Indexed on: 24 Jun '17Published on: 24 Jun '17Published in: Sexual Medicine Reviews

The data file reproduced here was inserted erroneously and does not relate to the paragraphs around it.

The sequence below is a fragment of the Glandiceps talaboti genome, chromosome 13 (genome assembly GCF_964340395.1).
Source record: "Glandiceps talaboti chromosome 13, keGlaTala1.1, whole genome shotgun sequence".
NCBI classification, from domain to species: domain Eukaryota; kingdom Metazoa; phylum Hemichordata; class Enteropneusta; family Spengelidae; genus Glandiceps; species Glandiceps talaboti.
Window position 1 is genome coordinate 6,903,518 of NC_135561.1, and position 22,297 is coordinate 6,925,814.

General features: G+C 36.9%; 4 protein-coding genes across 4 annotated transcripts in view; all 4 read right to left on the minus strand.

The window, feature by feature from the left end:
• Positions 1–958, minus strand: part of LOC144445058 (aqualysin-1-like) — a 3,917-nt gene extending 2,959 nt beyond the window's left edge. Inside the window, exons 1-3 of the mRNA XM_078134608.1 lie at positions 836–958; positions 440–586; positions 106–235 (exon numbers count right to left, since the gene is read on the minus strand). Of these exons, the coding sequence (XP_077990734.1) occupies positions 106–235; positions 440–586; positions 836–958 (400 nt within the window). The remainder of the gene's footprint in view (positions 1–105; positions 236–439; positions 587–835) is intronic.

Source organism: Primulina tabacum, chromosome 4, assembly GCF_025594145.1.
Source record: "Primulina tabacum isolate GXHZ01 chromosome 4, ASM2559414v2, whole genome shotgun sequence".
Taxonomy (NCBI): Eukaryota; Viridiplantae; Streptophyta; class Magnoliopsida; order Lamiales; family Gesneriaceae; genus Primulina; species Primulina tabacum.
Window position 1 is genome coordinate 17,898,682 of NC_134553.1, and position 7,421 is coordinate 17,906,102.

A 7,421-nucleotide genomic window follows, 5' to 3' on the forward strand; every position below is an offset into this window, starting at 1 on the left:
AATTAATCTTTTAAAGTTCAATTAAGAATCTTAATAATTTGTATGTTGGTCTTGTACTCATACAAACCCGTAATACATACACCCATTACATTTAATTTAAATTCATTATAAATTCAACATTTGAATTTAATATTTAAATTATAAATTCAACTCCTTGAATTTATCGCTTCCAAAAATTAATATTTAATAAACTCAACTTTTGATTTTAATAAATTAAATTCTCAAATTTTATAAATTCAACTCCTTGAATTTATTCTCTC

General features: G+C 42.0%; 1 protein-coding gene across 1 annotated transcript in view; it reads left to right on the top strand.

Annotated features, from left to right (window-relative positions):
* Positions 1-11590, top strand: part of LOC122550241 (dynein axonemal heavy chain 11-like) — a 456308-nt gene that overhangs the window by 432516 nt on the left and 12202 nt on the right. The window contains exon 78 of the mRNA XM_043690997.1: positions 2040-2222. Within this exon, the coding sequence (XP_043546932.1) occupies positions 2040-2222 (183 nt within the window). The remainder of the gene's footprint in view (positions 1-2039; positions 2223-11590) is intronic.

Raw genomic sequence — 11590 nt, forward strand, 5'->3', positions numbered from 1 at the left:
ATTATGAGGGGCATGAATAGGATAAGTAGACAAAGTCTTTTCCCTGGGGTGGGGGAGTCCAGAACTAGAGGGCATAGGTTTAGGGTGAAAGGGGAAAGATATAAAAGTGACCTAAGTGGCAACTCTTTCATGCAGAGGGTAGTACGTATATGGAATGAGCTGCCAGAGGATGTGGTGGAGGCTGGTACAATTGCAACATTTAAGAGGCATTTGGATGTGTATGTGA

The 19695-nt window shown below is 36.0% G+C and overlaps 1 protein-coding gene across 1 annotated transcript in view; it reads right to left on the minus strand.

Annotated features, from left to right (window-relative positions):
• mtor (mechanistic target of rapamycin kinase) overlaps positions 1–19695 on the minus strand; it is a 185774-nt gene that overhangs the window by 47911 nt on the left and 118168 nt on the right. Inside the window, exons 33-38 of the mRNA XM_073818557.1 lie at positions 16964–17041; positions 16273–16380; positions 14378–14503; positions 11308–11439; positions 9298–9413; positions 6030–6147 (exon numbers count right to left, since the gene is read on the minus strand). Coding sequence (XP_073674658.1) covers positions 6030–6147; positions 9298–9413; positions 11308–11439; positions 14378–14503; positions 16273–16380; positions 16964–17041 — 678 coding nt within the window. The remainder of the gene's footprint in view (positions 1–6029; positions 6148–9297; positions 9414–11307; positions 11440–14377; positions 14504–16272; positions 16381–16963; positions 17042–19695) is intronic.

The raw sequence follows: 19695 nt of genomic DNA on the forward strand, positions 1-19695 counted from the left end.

Sexual dysfunctions are well-known side effects of selective serotonin reuptake inhibitor (SSRI) use. Altered libido, erectile dysfunction, vaginal dryness, ejaculatory disorders, and orgasmic problems are frequently reported by patients treated with SSRIs. Moreover, these antidepressant-emergent sexual dysfunctions do not always resolve after discontinuation of the medication and can persist indefinitely. These complaints are termed post-SSRI sexual dysfunctions (PSSD).To examine the existence of this clinical entity, possible theoretical mechanisms, possible risk factors, and possible treatment modalities.Through literature research and clinical experience, the available information about PSSD is reviewed.Summary of the current literature with insights into possible causes and management options.There are some indications that antidepressant-emergent sexual dysfunctions do not always resolve after discontinuation of the medication and can persist indefinitely in some individuals. Although some or all sexual side effects that start with the use of SSRIs might continue after stopping the medication, other sexual complaints can develop. Decreased capacity to experience sexual pleasure is the most frequent characteristic of this syndrome.The research and understanding of PSSD remain limited and not well understood; however, the data support the existence of PSSD, which can have a substantial effect on the quality of life of these patients. More research is warranted to show the cause and possible mechanisms of PSSD that could lead to the correct diagnosis and treatment. Reisman Y. Sexual Consequences of Post-SSRI Syndrome. Sex Med Rev 2017;X:XXX-XXX.